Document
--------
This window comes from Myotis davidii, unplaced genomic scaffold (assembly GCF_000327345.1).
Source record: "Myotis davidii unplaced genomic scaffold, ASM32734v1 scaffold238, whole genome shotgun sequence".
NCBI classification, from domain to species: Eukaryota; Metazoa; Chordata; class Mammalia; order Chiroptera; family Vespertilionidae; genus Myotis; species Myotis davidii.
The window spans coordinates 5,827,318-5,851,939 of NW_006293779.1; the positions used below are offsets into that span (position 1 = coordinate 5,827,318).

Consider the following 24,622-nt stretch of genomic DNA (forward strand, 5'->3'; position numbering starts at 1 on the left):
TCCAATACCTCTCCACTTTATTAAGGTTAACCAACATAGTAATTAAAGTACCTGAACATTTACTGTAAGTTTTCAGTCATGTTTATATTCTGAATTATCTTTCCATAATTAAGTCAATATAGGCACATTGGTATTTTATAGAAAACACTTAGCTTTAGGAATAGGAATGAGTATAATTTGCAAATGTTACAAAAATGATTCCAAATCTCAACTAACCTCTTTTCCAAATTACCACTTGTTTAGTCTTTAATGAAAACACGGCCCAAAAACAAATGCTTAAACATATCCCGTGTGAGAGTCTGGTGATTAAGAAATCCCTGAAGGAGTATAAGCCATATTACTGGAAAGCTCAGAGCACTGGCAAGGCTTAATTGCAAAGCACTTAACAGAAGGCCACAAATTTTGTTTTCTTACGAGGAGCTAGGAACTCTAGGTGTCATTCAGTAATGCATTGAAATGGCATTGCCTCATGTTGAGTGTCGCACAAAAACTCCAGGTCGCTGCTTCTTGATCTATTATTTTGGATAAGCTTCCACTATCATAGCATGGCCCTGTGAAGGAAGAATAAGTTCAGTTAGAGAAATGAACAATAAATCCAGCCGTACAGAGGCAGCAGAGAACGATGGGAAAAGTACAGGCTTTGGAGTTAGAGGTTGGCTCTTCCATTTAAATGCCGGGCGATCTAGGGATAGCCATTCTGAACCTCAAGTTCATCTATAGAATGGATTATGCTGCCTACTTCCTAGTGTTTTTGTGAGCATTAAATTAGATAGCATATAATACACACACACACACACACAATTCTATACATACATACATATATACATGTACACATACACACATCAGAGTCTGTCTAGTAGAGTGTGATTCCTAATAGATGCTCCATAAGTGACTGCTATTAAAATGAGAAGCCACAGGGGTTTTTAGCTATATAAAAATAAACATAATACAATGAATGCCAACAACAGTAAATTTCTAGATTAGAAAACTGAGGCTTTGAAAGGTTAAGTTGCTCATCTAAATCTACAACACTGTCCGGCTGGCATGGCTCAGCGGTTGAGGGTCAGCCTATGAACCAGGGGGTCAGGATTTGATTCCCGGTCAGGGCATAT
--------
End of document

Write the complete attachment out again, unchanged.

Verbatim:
This window comes from Myotis davidii, unplaced genomic scaffold (assembly GCF_000327345.1).
Source record: "Myotis davidii unplaced genomic scaffold, ASM32734v1 scaffold238, whole genome shotgun sequence".
NCBI classification, from domain to species: Eukaryota; Metazoa; Chordata; class Mammalia; order Chiroptera; family Vespertilionidae; genus Myotis; species Myotis davidii.
The window spans coordinates 5,827,318-5,851,939 of NW_006293779.1; the positions used below are offsets into that span (position 1 = coordinate 5,827,318).

Consider the following 24,622-nt stretch of genomic DNA (forward strand, 5'->3'; position numbering starts at 1 on the left):
TCCAATACCTCTCCACTTTATTAAGGTTAACCAACATAGTAATTAAAGTACCTGAACATTTACTGTAAGTTTTCAGTCATGTTTATATTCTGAATTATCTTTCCATAATTAAGTCAATATAGGCACATTGGTATTTTATAGAAAACACTTAGCTTTAGGAATAGGAATGAGTATAATTTGCAAATGTTACAAAAATGATTCCAAATCTCAACTAACCTCTTTTCCAAATTACCACTTGTTTAGTCTTTAATGAAAACACGGCCCAAAAACAAATGCTTAAACATATCCCGTGTGAGAGTCTGGTGATTAAGAAATCCCTGAAGGAGTATAAGCCATATTACTGGAAAGCTCAGAGCACTGGCAAGGCTTAATTGCAAAGCACTTAACAGAAGGCCACAAATTTTGTTTTCTTACGAGGAGCTAGGAACTCTAGGTGTCATTCAGTAATGCATTGAAATGGCATTGCCTCATGTTGAGTGTCGCACAAAAACTCCAGGTCGCTGCTTCTTGATCTATTATTTTGGATAAGCTTCCACTATCATAGCATGGCCCTGTGAAGGAAGAATAAGTTCAGTTAGAGAAATGAACAATAAATCCAGCCGTACAGAGGCAGCAGAGAACGATGGGAAAAGTACAGGCTTTGGAGTTAGAGGTTGGCTCTTCCATTTAAATGCCGGGCGATCTAGGGATAGCCATTCTGAACCTCAAGTTCATCTATAGAATGGATTATGCTGCCTACTTCCTAGTGTTTTTGTGAGCATTAAATTAGATAGCATATAATACACACACACACACACACAATTCTATACATACATACATATATACATGTACACATACACACATCAGAGTCTGTCTAGTAGAGTGTGATTCCTAATAGATGCTCCATAAGTGACTGCTATTAAAATGAGAAGCCACAGGGGTTTTTAGCTATATAAAAATAAACATAATACAATGAATGCCAACAACAGTAAATTTCTAGATTAGAAAACTGAGGCTTTGAAAGGTTAAGTTGCTCATCTAAATCTACAACACTGTCCGGCTGGCATGGCTCAGCGGTTGAGGGTCAGCCTATGAACCAGGGGGTCAGGATTTGATTCCCGGTCAGGGCATAT